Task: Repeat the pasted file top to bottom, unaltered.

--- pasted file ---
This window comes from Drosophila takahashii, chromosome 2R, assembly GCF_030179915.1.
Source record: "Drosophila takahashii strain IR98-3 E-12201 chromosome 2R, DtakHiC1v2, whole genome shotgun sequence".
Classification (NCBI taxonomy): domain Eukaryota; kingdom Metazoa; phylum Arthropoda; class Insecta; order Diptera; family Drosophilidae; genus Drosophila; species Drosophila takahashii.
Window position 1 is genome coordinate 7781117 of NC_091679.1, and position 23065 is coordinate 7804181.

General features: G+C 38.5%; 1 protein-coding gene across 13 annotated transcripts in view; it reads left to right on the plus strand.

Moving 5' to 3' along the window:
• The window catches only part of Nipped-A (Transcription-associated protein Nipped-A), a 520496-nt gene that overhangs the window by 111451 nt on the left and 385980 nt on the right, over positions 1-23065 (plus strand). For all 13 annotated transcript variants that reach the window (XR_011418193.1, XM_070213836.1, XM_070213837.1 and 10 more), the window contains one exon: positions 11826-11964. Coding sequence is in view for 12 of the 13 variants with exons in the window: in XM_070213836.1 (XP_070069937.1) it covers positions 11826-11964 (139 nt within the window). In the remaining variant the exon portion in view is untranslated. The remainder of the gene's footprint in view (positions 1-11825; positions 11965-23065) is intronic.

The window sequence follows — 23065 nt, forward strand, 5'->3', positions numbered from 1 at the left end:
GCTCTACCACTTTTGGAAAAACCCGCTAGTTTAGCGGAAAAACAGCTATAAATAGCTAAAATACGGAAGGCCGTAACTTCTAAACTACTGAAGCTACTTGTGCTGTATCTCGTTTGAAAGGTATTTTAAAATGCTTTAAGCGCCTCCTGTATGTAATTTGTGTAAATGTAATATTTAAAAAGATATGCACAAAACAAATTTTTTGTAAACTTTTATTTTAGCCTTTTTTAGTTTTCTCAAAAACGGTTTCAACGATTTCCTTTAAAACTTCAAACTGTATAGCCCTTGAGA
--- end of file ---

This window comes from Drosophila takahashii, chromosome 2R, assembly GCF_030179915.1.
Source record: "Drosophila takahashii strain IR98-3 E-12201 chromosome 2R, DtakHiC1v2, whole genome shotgun sequence".
Classification (NCBI taxonomy): domain Eukaryota; kingdom Metazoa; phylum Arthropoda; class Insecta; order Diptera; family Drosophilidae; genus Drosophila; species Drosophila takahashii.
Window position 1 is genome coordinate 7781117 of NC_091679.1, and position 23065 is coordinate 7804181.

General features: G+C 38.5%; 1 protein-coding gene across 13 annotated transcripts in view; it reads left to right on the plus strand.

Moving 5' to 3' along the window:
• The window catches only part of Nipped-A (Transcription-associated protein Nipped-A), a 520496-nt gene that overhangs the window by 111451 nt on the left and 385980 nt on the right, over positions 1-23065 (plus strand). For all 13 annotated transcript variants that reach the window (XR_011418193.1, XM_070213836.1, XM_070213837.1 and 10 more), the window contains one exon: positions 11826-11964. Coding sequence is in view for 12 of the 13 variants with exons in the window: in XM_070213836.1 (XP_070069937.1) it covers positions 11826-11964 (139 nt within the window). In the remaining variant the exon portion in view is untranslated. The remainder of the gene's footprint in view (positions 1-11825; positions 11965-23065) is intronic.

The window sequence follows — 23065 nt, forward strand, 5'->3', positions numbered from 1 at the left end:
GCTCTACCACTTTTGGAAAAACCCGCTAGTTTAGCGGAAAAACAGCTATAAATAGCTAAAATACGGAAGGCCGTAACTTCTAAACTACTGAAGCTACTTGTGCTGTATCTCGTTTGAAAGGTATTTTAAAATGCTTTAAGCGCCTCCTGTATGTAATTTGTGTAAATGTAATATTTAAAAAGATATGCACAAAACAAATTTTTTGTAAACTTTTATTTTAGCCTTTTTTAGTTTTCTCAAAAACGGTTTCAACGATTTCCTTTAAAACTTCAAACTGTATAGCCCTTGAGA